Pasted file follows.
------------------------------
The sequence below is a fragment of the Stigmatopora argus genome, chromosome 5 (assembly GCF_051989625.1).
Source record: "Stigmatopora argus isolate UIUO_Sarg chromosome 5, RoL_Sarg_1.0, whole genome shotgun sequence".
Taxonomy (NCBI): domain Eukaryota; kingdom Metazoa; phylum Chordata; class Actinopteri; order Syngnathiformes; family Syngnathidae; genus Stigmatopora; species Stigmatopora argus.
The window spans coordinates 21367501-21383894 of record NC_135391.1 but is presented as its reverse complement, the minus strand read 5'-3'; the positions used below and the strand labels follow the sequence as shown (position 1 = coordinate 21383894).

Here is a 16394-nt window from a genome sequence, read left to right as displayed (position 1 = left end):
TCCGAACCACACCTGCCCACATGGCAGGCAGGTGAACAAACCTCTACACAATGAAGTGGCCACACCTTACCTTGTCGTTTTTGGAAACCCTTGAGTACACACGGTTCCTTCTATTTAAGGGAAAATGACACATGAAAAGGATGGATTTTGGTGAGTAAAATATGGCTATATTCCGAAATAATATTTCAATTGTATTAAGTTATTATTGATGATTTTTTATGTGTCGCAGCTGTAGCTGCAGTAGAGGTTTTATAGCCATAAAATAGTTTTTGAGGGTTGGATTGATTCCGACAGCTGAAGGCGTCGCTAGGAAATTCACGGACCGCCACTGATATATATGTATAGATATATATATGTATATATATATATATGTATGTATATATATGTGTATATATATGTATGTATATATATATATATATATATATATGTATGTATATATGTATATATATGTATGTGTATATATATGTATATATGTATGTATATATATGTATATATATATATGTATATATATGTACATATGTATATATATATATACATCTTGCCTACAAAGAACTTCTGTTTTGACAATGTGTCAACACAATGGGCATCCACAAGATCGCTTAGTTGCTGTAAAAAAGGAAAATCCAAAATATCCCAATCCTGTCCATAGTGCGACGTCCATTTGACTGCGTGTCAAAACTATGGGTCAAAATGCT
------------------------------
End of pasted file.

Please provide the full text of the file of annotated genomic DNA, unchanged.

The sequence below is a fragment of the Stigmatopora argus genome, chromosome 5 (assembly GCF_051989625.1).
Source record: "Stigmatopora argus isolate UIUO_Sarg chromosome 5, RoL_Sarg_1.0, whole genome shotgun sequence".
Taxonomy (NCBI): domain Eukaryota; kingdom Metazoa; phylum Chordata; class Actinopteri; order Syngnathiformes; family Syngnathidae; genus Stigmatopora; species Stigmatopora argus.
The window spans coordinates 21367501-21383894 of record NC_135391.1 but is presented as its reverse complement, the minus strand read 5'-3'; the positions used below and the strand labels follow the sequence as shown (position 1 = coordinate 21383894).

Here is a 16394-nt window from a genome sequence, read left to right as displayed (position 1 = left end):
TCCGAACCACACCTGCCCACATGGCAGGCAGGTGAACAAACCTCTACACAATGAAGTGGCCACACCTTACCTTGTCGTTTTTGGAAACCCTTGAGTACACACGGTTCCTTCTATTTAAGGGAAAATGACACATGAAAAGGATGGATTTTGGTGAGTAAAATATGGCTATATTCCGAAATAATATTTCAATTGTATTAAGTTATTATTGATGATTTTTTATGTGTCGCAGCTGTAGCTGCAGTAGAGGTTTTATAGCCATAAAATAGTTTTTGAGGGTTGGATTGATTCCGACAGCTGAAGGCGTCGCTAGGAAATTCACGGACCGCCACTGATATATATGTATAGATATATATATGTATATATATATATATGTATGTATATATATGTGTATATATATGTATGTATATATATATATATATATATATATGTATGTATATATGTATATATATGTATGTGTATATATATGTATATATGTATGTATATATATGTATATATATATATGTATATATATGTACATATGTATATATATATATACATCTTGCCTACAAAGAACTTCTGTTTTGACAATGTGTCAACACAATGGGCATCCACAAGATCGCTTAGTTGCTGTAAAAAAGGAAAATCCAAAATATCCCAATCCTGTCCATAGTGCGACGTCCATTTGACTGCGTGTCAAAACTATGGGTCAAAATGCT